Even faith that passes beyond what is called 'blind faith' is still considered incorrect if it does not reach the stage of inquiry, of aiming for clear vision, because it fails to fulfil its function. Spiritual practice stuck at this level is still defective, because it lacks a true objective.

Although faith is of significant benefit, at the final stages it must come to an end. The existence of faith indicates that the true goal has not yet been reached, because as long as a person 'believes' in that goal, it shows that he has not yet realized it for himself. As long as faith exists, it reveals that a person still depends on external things, entrusts wisdom to external things, and has not reached perfect freedom. Faith is therefore not an attribute of an arahant; on the contrary, an arahant has the attribute of being 'faithless' (asaddha), which means that he or she has directly realized the truth and no longer needs to believe in another person or in a rational explanation for the truth.

To sum up, progression on the Path is gradual, beginning with faith (saddhā), developing into a seeing or understanding in line with cause and effect (diṭṭhi), and finally leading to a knowledge and vision of the truth (ñāṇa-dassana). At the final stage, the task of faith is ended.

The importance and advantages of faith should be clearly understood. One should neither give faith too much value nor hold it in contempt, both of which have harmful consequences. A disparagement of faith reveals a misunderstanding of faith's role. A person may possess a high degree of self-confidence, for example, but this may simply be a belief in his own mental defilements and manifest as conceit and egoism.

In relation to moral conduct (sīla), faith is a vital factor. It provides people with supportive principles that act as deterrents, enabling them to resist temptations and provocations and to abstain from performing bad actions. Faith also provides a channel for thought. When a person experiences a sense impression that does not overwhelm the mind (does not exceed the power of the principles instilled by faith), the course of his thinking follows the path prepared by faith; thoughts do not stray in unwholesome directions. For a person who is still subject to mental defilements, faith thus sustains virtuous conduct. Although faith has many benefits, however, if it is not accompanied by wisdom then it can be harmful and it can even hinder the development of wisdom.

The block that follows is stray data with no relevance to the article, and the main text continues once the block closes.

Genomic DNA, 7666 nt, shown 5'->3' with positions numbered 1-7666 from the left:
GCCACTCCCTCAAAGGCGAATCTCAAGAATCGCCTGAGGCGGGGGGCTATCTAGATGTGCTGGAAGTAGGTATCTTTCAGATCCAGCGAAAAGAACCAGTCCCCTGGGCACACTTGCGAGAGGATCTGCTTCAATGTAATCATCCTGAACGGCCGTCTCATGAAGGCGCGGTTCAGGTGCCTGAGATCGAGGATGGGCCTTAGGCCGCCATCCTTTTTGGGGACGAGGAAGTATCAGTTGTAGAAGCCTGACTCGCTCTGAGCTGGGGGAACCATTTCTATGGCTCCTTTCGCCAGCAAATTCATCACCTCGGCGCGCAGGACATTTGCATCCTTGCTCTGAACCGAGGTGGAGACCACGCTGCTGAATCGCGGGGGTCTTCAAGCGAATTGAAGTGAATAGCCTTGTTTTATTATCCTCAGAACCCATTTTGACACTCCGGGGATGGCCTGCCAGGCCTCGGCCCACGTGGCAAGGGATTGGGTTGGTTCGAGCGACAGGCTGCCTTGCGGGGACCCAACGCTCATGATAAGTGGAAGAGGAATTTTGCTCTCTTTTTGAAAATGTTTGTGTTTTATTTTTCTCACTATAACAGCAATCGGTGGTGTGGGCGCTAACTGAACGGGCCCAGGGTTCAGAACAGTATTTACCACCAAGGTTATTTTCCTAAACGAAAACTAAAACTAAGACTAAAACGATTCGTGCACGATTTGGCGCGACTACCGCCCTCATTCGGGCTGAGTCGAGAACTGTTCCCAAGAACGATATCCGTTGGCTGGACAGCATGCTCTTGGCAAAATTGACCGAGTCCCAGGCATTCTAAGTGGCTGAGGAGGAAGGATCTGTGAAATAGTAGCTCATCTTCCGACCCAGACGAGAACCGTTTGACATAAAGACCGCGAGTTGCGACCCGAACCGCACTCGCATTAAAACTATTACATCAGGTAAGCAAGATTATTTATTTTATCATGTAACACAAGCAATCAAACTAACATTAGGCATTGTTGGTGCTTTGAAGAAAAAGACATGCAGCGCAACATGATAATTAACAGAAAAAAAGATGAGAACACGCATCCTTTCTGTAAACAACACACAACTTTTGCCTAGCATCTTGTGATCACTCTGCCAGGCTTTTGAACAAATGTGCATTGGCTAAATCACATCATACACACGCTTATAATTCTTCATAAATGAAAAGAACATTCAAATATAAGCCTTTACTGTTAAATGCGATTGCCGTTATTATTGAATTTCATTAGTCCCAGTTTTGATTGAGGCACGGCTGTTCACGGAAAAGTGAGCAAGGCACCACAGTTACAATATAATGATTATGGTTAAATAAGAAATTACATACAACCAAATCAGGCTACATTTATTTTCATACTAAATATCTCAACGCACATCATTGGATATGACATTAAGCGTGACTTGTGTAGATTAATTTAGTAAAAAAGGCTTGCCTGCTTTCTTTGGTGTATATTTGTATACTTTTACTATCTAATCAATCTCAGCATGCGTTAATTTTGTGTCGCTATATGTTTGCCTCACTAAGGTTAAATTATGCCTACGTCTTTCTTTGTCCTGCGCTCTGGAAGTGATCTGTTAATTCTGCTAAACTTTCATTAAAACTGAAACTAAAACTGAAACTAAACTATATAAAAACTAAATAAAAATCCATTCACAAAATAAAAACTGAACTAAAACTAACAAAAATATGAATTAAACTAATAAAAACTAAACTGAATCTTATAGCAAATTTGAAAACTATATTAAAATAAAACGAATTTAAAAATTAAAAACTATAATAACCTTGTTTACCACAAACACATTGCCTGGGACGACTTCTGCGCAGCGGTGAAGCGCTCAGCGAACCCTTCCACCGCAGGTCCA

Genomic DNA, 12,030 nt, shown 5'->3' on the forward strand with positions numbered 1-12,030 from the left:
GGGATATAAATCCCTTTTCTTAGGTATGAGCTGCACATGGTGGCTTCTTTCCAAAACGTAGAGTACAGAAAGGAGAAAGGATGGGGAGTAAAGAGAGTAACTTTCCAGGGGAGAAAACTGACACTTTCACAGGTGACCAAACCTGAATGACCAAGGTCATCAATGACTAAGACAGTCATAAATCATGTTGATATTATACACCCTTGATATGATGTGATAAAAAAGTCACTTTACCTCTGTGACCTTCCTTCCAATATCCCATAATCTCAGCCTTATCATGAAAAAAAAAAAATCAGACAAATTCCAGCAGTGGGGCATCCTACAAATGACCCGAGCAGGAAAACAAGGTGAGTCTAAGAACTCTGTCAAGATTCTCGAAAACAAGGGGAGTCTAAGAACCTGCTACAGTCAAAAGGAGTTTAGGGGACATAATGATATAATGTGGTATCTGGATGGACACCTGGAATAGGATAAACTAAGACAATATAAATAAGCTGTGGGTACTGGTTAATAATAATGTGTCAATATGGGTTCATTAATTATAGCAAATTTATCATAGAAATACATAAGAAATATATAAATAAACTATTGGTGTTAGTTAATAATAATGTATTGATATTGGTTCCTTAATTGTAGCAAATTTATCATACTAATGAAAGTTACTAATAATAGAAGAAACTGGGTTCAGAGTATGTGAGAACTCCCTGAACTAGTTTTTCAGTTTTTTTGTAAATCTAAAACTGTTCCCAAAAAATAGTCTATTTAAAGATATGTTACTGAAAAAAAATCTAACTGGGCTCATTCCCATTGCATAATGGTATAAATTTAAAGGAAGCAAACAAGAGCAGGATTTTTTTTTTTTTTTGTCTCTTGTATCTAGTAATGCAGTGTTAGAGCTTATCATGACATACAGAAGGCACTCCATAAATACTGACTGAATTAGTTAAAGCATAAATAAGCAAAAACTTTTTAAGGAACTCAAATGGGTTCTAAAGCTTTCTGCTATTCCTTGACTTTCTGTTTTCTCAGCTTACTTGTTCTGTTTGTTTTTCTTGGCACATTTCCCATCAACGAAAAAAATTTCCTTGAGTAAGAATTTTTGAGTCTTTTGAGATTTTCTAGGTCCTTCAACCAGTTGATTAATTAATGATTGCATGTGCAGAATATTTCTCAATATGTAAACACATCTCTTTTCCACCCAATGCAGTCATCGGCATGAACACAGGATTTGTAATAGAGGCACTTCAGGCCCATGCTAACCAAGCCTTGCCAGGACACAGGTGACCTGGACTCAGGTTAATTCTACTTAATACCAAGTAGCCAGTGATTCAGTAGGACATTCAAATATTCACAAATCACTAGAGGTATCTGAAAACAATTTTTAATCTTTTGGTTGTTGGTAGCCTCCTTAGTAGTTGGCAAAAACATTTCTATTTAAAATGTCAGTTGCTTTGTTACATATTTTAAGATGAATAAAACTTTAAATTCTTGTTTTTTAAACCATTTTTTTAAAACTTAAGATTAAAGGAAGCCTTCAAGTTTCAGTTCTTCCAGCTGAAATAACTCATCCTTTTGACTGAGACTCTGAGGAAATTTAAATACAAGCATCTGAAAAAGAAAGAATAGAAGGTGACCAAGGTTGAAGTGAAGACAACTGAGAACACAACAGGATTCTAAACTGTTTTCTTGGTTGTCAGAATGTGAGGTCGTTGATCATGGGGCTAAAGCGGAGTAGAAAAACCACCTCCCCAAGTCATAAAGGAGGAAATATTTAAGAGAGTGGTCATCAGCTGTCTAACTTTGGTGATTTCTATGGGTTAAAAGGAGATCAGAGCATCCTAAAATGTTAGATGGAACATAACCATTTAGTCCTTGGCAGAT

In reference to wisdom development, it is possible to give a rough outline of the various stages of faith, as follows:

● One develops views based on sound reason; one does not believe in things simply because one has been told by others (in accord with the Kālāma Sutta—see below).
● One safeguards truthfulness (saccānurakkha); one listens to the teachings, opinions, and doctrines of various parties with objectivity; one does not rush into making judgements about things that one does not yet truly know; one does not stubbornly insist that one's personal knowledge and opinions represent the truth.
● When one has listened to the teachings and opinions of others, has seen that they accord with reason, and has observed that the person who offers these teachings is sincere, unbiased and wise, confidence arises. One accepts the teachings in order to continue an examination of the truth using reasoned analysis.
● One contemplates and examines these teachings until one is convinced that they are true and correct; one feels deeply impressed by the truth that one has witnessed and makes effort to further one's investigations in order to deepen a realization of the truth.
● If one has doubts one hastens to inquire from others with a sincere heart; one inquires not to shore up one's identity but in order to gain wisdom. Faith is consolidated by proving the truth of reasoned arguments. In this way the purpose of faith is fulfilled.



Благодарю за ответ, уважаемый Ассаджи.

Может быть, это как-то дежурно прозвучит, но Ваши материалы действительно полезны, спасибо, что публикуете и делитесь опытом.